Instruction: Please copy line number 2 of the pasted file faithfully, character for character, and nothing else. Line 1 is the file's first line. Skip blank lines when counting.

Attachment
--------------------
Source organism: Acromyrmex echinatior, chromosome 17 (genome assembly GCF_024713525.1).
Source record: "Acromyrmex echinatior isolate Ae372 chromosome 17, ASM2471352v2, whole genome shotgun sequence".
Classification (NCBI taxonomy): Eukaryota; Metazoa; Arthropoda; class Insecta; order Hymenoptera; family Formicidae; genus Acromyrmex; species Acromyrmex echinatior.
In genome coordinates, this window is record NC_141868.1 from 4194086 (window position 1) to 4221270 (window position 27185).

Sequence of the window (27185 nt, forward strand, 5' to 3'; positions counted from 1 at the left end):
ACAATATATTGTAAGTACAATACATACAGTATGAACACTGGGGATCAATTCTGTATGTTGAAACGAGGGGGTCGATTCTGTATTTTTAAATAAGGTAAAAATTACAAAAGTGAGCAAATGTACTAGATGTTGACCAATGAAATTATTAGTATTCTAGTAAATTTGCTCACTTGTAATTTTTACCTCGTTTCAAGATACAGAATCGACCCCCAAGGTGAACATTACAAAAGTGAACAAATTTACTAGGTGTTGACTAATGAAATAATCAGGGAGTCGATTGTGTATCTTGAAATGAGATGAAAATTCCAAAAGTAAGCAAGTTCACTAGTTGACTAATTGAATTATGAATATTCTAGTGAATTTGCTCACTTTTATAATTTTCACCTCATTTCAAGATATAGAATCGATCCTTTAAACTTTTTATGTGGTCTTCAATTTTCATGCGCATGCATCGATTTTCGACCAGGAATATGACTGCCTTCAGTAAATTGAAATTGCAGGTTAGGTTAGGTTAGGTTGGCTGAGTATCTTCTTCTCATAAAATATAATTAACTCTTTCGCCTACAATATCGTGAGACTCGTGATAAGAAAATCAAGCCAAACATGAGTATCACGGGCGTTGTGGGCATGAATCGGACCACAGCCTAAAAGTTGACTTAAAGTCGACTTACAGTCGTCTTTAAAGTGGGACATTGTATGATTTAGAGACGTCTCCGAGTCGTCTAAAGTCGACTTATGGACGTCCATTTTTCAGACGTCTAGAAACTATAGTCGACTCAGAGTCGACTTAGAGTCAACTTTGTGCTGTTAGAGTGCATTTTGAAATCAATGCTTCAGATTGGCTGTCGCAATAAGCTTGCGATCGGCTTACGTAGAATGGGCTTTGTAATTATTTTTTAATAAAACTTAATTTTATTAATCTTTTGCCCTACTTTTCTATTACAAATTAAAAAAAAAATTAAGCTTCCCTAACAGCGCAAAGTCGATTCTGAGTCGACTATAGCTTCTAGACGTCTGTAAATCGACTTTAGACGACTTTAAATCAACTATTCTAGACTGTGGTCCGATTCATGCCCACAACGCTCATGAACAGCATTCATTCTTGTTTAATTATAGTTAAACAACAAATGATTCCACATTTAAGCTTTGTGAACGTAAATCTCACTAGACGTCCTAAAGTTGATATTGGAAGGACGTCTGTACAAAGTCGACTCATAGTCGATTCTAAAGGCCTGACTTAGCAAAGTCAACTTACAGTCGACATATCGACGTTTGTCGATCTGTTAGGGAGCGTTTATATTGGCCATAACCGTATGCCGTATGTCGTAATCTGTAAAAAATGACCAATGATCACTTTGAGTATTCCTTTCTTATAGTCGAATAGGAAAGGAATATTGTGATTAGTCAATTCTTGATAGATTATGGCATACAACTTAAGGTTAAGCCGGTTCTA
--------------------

Source record: "Acromyrmex echinatior isolate Ae372 chromosome 17, ASM2471352v2, whole genome shotgun sequence".